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It has been awhile since we last posted about neurotechnology. So, where do things stand today? Where are the cyborgs already? Where is our unlimited memory capacity? Interesting developments bring the brain and technology are trotting along, and there is still a long, and exciting path up ahead. Two recent articles from The Guardian and The Economist highlight some aspects of the current state of neurotechnologies, so these seem like a great place to get back up to speed.
Just as many of the world’s most insanely rich people are deeply dabbling in out-of-this-planet endeavors, such as Elon Musk’s SpaceX and Jeff Bezos’s Blue Origin, others are dropping big dollars a bit more inwardly – into our brain. Paul Allen (of Microsoft founding fame) funded the Allen Institute for Brain Science, and Elon Musk (wait, where have we heard that name before?) started Neuralink as major initiatives to jump-start our brains into a future where we are directly connected to our technological creations. Just as in the latest round in the space race, with all of these privately funded ventures, things will get real interesting, real fast.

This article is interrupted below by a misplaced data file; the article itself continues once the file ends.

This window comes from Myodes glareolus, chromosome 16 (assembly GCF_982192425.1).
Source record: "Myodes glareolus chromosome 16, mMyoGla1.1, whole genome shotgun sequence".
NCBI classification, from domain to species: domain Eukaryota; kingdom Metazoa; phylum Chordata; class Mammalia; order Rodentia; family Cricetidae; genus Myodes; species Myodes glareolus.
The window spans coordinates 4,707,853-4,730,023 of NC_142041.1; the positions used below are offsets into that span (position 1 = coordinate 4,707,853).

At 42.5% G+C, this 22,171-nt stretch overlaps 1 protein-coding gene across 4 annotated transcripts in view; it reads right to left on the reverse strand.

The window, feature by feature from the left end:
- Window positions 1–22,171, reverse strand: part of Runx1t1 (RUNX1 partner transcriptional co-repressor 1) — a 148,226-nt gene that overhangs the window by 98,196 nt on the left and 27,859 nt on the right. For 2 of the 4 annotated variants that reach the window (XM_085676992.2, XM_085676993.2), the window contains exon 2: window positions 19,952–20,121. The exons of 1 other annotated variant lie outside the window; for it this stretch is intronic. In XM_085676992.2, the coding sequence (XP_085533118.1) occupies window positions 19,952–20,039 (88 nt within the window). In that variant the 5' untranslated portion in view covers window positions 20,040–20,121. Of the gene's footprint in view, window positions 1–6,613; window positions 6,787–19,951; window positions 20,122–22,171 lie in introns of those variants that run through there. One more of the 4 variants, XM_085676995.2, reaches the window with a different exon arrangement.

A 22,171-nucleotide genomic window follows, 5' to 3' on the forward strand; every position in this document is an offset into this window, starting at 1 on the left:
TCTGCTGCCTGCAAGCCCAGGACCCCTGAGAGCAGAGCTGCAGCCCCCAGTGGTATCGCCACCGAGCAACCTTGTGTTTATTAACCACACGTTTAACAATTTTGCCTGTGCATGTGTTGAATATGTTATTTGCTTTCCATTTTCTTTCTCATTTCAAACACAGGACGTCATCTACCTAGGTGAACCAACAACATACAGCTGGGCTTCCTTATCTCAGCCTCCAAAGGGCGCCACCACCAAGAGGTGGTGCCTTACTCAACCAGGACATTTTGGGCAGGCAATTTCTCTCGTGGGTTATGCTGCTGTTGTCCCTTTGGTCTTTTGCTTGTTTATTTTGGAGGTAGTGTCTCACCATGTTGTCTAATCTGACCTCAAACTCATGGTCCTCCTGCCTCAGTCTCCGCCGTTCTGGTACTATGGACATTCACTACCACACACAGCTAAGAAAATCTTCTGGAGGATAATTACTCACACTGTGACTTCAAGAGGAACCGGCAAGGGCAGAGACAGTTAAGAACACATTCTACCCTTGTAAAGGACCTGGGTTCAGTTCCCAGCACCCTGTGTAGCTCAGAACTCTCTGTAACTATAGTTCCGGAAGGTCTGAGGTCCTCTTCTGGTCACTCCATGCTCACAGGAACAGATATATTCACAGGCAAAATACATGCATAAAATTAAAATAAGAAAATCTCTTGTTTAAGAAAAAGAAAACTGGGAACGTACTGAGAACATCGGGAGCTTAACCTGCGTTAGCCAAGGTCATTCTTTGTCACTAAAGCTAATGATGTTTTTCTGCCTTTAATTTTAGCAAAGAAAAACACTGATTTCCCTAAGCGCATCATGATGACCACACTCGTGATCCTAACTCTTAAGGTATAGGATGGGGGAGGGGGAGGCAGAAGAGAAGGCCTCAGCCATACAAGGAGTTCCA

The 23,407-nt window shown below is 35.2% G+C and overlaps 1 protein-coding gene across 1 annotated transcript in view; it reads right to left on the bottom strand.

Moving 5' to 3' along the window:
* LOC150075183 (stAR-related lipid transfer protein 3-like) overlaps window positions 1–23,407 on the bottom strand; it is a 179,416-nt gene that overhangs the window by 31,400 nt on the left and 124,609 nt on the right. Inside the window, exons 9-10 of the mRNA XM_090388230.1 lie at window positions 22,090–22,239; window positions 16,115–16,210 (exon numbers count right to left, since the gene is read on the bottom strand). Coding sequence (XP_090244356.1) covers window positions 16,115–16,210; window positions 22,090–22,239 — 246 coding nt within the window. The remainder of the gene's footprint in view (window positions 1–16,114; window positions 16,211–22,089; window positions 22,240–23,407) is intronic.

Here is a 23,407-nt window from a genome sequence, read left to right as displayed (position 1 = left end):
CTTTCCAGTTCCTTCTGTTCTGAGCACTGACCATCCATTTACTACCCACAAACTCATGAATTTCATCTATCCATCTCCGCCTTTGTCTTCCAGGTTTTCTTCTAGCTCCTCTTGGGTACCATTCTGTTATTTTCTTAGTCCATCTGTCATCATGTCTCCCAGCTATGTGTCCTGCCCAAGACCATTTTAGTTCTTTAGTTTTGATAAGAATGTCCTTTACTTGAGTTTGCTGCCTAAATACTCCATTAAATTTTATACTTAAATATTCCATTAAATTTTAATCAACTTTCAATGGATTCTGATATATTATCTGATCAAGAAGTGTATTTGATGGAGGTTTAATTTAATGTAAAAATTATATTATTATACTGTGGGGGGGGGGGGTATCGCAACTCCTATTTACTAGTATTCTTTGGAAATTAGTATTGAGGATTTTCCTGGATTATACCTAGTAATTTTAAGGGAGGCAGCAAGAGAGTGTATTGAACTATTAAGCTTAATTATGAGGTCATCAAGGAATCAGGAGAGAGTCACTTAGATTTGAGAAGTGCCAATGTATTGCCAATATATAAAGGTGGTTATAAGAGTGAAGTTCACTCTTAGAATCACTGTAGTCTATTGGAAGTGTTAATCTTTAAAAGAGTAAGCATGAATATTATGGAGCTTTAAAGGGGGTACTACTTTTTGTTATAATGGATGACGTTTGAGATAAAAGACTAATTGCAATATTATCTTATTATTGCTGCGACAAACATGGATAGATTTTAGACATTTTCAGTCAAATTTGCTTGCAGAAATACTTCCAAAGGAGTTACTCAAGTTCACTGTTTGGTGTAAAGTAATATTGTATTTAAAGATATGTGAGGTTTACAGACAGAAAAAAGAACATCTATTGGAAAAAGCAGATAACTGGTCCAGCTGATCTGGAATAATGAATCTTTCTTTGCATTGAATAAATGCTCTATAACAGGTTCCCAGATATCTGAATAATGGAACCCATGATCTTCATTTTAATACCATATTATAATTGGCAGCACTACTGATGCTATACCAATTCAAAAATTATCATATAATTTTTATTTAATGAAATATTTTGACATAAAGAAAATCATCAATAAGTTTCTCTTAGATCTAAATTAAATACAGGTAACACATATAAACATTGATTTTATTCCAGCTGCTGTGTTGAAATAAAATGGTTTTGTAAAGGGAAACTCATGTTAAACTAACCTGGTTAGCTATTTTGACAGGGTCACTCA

↬ “Neurotechnology, Elon Musk and the goal of human enhancement,” The Guardian, January 1, 2018
So, how are we going to arrive at our point in human evolution where are brains are interfaced with non-biological computational power? What might keep us from reaching this state, and even if when so, how might it change our definition of being human?
Three scientists from the Center for Sensorimotor Neural Engineering at the University of Washington take on these questions and more in their report for The Economist at …
There are many wild, ominous, and crazy-cool efforts in progress many of which are already appearing in our hospital recovery rooms. It will only be a matter of time before more tangible advancements in neurotechnology will show up in our neighborhoods.
What do you think? Will you be ready to jack your brain into the machine?
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